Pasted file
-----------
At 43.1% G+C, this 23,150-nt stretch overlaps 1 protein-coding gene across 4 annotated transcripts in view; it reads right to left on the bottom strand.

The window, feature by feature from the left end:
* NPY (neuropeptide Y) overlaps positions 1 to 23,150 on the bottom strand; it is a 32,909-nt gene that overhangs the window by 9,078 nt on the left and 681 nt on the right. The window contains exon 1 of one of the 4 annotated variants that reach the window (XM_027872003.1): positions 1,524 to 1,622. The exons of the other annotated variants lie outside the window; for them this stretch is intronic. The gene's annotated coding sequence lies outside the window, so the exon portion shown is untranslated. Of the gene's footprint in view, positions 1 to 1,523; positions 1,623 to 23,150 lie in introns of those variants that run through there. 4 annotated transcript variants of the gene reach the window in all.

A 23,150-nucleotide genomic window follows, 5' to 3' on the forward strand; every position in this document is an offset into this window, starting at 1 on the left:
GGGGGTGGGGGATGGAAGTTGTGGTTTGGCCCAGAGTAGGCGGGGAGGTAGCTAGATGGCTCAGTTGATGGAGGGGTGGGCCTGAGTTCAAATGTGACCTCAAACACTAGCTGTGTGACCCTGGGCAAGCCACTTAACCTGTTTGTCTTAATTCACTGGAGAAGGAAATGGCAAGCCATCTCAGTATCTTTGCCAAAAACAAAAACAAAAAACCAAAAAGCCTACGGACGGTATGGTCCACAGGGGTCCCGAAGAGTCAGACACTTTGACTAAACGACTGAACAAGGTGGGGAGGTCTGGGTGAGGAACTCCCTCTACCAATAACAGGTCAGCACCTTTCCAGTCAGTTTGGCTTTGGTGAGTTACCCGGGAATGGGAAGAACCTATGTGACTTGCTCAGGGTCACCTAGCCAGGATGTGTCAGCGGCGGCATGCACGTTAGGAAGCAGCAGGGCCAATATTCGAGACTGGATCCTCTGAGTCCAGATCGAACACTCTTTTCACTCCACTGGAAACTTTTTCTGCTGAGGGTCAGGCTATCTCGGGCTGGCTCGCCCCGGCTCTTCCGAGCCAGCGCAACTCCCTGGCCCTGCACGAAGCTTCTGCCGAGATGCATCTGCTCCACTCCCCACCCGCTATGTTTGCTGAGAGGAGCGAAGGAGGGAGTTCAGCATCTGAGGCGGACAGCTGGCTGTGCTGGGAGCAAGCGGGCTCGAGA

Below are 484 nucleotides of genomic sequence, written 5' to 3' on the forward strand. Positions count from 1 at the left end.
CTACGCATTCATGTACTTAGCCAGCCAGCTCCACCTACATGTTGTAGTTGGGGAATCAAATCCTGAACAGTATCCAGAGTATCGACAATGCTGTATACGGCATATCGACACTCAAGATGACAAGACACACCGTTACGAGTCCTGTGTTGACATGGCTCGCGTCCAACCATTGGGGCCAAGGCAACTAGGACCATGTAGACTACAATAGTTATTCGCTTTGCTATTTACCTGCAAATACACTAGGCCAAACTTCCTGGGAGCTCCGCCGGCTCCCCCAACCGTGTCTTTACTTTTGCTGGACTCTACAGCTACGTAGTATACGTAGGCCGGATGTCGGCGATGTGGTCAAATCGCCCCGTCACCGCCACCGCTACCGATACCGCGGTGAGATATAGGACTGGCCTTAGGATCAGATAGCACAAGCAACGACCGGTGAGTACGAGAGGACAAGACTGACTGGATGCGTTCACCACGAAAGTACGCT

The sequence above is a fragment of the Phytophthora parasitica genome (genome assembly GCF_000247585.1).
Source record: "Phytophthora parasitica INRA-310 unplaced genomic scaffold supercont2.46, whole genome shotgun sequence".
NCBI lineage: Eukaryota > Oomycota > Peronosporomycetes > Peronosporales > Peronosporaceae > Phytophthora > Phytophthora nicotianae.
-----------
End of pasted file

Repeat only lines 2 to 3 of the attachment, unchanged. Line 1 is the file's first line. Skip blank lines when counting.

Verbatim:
The window, feature by feature from the left end:
* NPY (neuropeptide Y) overlaps positions 1 to 23,150 on the bottom strand; it is a 32,909-nt gene that overhangs the window by 9,078 nt on the left and 681 nt on the right. The window contains exon 1 of one of the 4 annotated variants that reach the window (XM_027872003.1): positions 1,524 to 1,622. The exons of the other annotated variants lie outside the window; for them this stretch is intronic. The gene's annotated coding sequence lies outside the window, so the exon portion shown is untranslated. Of the gene's footprint in view, positions 1 to 1,523; positions 1,623 to 23,150 lie in introns of those variants that run through there. 4 annotated transcript variants of the gene reach the window in all.